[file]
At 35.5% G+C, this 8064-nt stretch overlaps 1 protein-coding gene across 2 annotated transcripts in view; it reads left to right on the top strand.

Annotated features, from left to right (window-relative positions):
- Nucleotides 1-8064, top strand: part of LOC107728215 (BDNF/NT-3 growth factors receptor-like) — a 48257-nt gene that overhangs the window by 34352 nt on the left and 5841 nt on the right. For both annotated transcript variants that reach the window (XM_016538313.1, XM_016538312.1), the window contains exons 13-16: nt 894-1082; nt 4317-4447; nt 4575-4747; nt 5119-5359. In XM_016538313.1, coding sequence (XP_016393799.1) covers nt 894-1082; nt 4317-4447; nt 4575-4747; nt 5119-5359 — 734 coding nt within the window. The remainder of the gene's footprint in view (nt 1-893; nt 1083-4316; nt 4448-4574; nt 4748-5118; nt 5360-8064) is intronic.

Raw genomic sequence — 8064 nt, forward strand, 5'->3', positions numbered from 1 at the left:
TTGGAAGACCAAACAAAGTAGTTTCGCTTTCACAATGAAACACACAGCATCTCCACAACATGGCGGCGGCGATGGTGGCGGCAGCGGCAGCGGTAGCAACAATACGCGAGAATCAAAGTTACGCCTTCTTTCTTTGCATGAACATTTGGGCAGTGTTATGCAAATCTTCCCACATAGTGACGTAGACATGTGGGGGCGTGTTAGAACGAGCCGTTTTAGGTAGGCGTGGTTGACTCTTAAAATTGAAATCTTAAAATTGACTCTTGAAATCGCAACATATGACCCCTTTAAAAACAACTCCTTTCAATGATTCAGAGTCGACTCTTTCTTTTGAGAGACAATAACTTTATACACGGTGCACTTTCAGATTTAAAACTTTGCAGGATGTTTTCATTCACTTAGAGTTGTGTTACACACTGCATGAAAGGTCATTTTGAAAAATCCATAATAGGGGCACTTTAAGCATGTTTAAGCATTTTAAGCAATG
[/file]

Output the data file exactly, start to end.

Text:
At 35.5% G+C, this 8064-nt stretch overlaps 1 protein-coding gene across 2 annotated transcripts in view; it reads left to right on the top strand.

Annotated features, from left to right (window-relative positions):
- Nucleotides 1-8064, top strand: part of LOC107728215 (BDNF/NT-3 growth factors receptor-like) — a 48257-nt gene that overhangs the window by 34352 nt on the left and 5841 nt on the right. For both annotated transcript variants that reach the window (XM_016538313.1, XM_016538312.1), the window contains exons 13-16: nt 894-1082; nt 4317-4447; nt 4575-4747; nt 5119-5359. In XM_016538313.1, coding sequence (XP_016393799.1) covers nt 894-1082; nt 4317-4447; nt 4575-4747; nt 5119-5359 — 734 coding nt within the window. The remainder of the gene's footprint in view (nt 1-893; nt 1083-4316; nt 4448-4574; nt 4748-5118; nt 5360-8064) is intronic.

Raw genomic sequence — 8064 nt, forward strand, 5'->3', positions numbered from 1 at the left:
TTGGAAGACCAAACAAAGTAGTTTCGCTTTCACAATGAAACACACAGCATCTCCACAACATGGCGGCGGCGATGGTGGCGGCAGCGGCAGCGGTAGCAACAATACGCGAGAATCAAAGTTACGCCTTCTTTCTTTGCATGAACATTTGGGCAGTGTTATGCAAATCTTCCCACATAGTGACGTAGACATGTGGGGGCGTGTTAGAACGAGCCGTTTTAGGTAGGCGTGGTTGACTCTTAAAATTGAAATCTTAAAATTGACTCTTGAAATCGCAACATATGACCCCTTTAAAAACAACTCCTTTCAATGATTCAGAGTCGACTCTTTCTTTTGAGAGACAATAACTTTATACACGGTGCACTTTCAGATTTAAAACTTTGCAGGATGTTTTCATTCACTTAGAGTTGTGTTACACACTGCATGAAAGGTCATTTTGAAAAATCCATAATAGGGGCACTTTAAGCATGTTTAAGCATTTTAAGCAATG